Types of Cysts on Dogs

Dog with cyst near eye

It can be concerning to discover a lump or bump on your dog. Many people fear a serious diagnosis is around the corner, but not all lumps and bumps are cancerous. In fact, many simply turn out to be benign cysts. Several types of cysts can develop in dogs, and some breeds are predisposed to them. Nevertheless, having any lumps evaluated by a veterinarian is essential so an accurate diagnosis can be made and appropriate treatment can begin.

What is a Dog Cyst?

A cyst is an enclosed pocket of tissue that forms within the skin and is filled with fluid or solid material.  Cysts are most commonly found by pet parents when they are petting or brushing their dogs.

Cysts and tumors can occur in various locations on a dog’s body. While they may look similar because they are round and protrude from the skin, several key differences exist. While cysts tend to develop slowly over time, the growth rate of tumors can vary. Cysts on dogs are generally soft (although some can feel slightly firm), while tumors are mostly solid and not easily moveable. Cysts are benign, while tumors can be cancerous. Treatment options for cysts and tumors are vastly different, so it is important to consult a veterinarian for an accurate diagnosis. 

What Causes Dog Cysts?

Cysts can develop for various reasons, including inflammation, trauma, and excessive grooming. Sometimes, hair follicles and skin glands become clogged and lead to cyst formation. Cysts can occur in dogs of any age, and some breeds have a genetic predisposition for them. They are especially common in Cocker Spaniels, Boxers, Golden Retrievers, and Schnauzers.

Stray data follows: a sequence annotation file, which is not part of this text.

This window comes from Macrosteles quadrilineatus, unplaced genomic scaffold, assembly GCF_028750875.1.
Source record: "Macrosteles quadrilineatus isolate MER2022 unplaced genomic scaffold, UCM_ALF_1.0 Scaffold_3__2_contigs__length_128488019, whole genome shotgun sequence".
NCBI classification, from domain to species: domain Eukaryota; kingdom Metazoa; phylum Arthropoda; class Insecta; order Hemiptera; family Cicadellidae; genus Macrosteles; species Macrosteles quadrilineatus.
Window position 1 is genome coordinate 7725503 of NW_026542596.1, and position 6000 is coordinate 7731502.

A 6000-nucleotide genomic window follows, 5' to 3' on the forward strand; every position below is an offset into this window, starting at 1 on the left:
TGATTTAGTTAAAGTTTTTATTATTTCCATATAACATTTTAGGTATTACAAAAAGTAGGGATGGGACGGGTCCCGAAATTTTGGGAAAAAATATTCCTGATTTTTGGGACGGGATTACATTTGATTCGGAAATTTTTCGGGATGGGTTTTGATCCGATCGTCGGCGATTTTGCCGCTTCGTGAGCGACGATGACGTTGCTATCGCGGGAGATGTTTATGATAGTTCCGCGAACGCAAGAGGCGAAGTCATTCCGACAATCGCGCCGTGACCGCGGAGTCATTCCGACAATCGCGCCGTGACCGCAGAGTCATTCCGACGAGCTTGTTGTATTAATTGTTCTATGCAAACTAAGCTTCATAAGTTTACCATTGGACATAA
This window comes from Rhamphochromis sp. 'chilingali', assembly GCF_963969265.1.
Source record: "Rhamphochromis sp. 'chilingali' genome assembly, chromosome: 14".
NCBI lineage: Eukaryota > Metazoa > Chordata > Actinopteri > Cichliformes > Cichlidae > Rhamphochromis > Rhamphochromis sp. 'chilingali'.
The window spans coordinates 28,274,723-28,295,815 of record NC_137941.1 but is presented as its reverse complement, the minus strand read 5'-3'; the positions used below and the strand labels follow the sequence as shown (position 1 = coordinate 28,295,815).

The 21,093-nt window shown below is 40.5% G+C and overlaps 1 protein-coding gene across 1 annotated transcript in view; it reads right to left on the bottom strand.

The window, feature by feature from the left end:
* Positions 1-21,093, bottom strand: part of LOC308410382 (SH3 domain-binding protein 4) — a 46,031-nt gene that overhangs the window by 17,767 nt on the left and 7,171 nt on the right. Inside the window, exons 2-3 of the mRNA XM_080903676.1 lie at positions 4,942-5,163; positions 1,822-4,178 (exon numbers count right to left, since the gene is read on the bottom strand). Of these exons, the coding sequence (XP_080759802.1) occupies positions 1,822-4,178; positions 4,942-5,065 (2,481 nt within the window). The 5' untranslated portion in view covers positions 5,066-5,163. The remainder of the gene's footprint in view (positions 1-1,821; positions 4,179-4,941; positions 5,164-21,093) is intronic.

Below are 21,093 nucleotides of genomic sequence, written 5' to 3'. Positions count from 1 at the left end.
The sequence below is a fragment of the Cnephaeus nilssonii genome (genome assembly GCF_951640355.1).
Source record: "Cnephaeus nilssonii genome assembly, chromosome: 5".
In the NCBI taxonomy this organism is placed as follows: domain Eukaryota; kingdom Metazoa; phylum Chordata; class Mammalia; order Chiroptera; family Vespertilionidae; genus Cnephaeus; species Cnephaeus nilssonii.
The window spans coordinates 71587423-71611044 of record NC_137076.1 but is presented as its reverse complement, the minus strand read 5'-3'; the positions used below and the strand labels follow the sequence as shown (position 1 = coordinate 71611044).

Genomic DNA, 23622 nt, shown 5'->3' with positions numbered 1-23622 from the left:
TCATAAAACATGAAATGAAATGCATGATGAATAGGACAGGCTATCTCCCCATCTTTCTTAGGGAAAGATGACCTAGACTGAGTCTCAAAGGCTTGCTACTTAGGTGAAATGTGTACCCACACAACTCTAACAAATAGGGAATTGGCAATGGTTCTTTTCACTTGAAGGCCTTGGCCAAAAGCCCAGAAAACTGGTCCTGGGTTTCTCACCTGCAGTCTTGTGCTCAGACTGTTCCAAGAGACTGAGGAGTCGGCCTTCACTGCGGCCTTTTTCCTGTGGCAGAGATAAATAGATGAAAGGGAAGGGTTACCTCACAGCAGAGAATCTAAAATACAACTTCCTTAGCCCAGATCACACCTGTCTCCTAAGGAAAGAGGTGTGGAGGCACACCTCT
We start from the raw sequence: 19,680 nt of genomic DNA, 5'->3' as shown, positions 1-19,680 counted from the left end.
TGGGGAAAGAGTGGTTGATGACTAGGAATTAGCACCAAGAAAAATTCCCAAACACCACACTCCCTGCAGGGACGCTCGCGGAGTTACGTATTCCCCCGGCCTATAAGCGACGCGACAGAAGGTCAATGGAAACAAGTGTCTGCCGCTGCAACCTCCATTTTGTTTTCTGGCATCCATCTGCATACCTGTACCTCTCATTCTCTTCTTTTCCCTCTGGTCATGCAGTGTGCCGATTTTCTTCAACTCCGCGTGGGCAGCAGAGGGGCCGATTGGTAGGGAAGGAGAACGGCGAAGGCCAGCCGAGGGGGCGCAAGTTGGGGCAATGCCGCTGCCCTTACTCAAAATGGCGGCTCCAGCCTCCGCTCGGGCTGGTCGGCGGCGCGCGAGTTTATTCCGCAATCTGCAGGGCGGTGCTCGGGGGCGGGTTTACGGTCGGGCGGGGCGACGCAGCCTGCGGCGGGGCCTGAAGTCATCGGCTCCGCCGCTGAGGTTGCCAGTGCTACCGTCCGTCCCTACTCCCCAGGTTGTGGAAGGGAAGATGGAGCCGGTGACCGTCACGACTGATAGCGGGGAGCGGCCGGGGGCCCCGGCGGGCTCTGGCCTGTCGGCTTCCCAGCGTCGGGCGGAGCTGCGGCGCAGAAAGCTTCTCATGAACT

Types of Cysts on Dogs

Many types of cysts can be found on dogs. Because many lumps and bumps look similar, a visit to the veterinarian is required to identify which type your dog may have.

True Cyst

True cysts are lumps containing accumulated fluid secreted by cells within their lining. These types of cysts on dogs can vary in size depending on how long they are present and are usually soft due to the accumulated fluid. True cysts are not harmful to dogs but can be bothersome depending on their location and size. If punctured, they can leak fluid, which may dry and form crusts on the surrounding fur.

Follicular Cyst

Follicular cysts arise from the hair follicles of dogs, and they can be found on many parts of the body, especially the muzzle. Follicular cysts are small, round lumps slightly firm to the touch. They are typically filled with a thick material known as keratin, which may ooze out if the cyst is punctured. They are usually not painful for dogs but can become itchy and infected.

Sebaceous Cyst

Sebaceous cysts arise from sebaceous glands that secrete a thick, oily sebum. When this substance builds up within the gland, cyst formation can occur. Sebaceous cysts can be found anywhere on the body, especially the head, neck and eyelids. They can vary in size and typically contain an oily fluid or a thick, white-to-yellow material. They are generally harmless but can become inflamed and irritated in some instances.

Interdigital Cyst

Interdigital cysts are found on a dog’s paw between their toes. These types of cysts on dogs are typically firm and not easily moveable. They are small to medium and can become irritated and inflamed because dogs frequently lick them. They may also bleed or ooze thin, clear-to-yellow fluid. They are benign but can be painful for dogs depending on the cyst’s size and location on the paw. These cysts also tend to be associated with infections.

Dermoid Cyst

A dermoid cyst is a congenital abnormality that occurs due to abnormal development. These cysts contain keratin, a thick material that usually makes up skin and hair. They can appear in groups or as a single cyst; many have hair follicles protruding from their center. Rhodesian Ridgebacks and Boxers are predisposed to having these cysts [1].

Diagnosing Types of Cysts on Dogs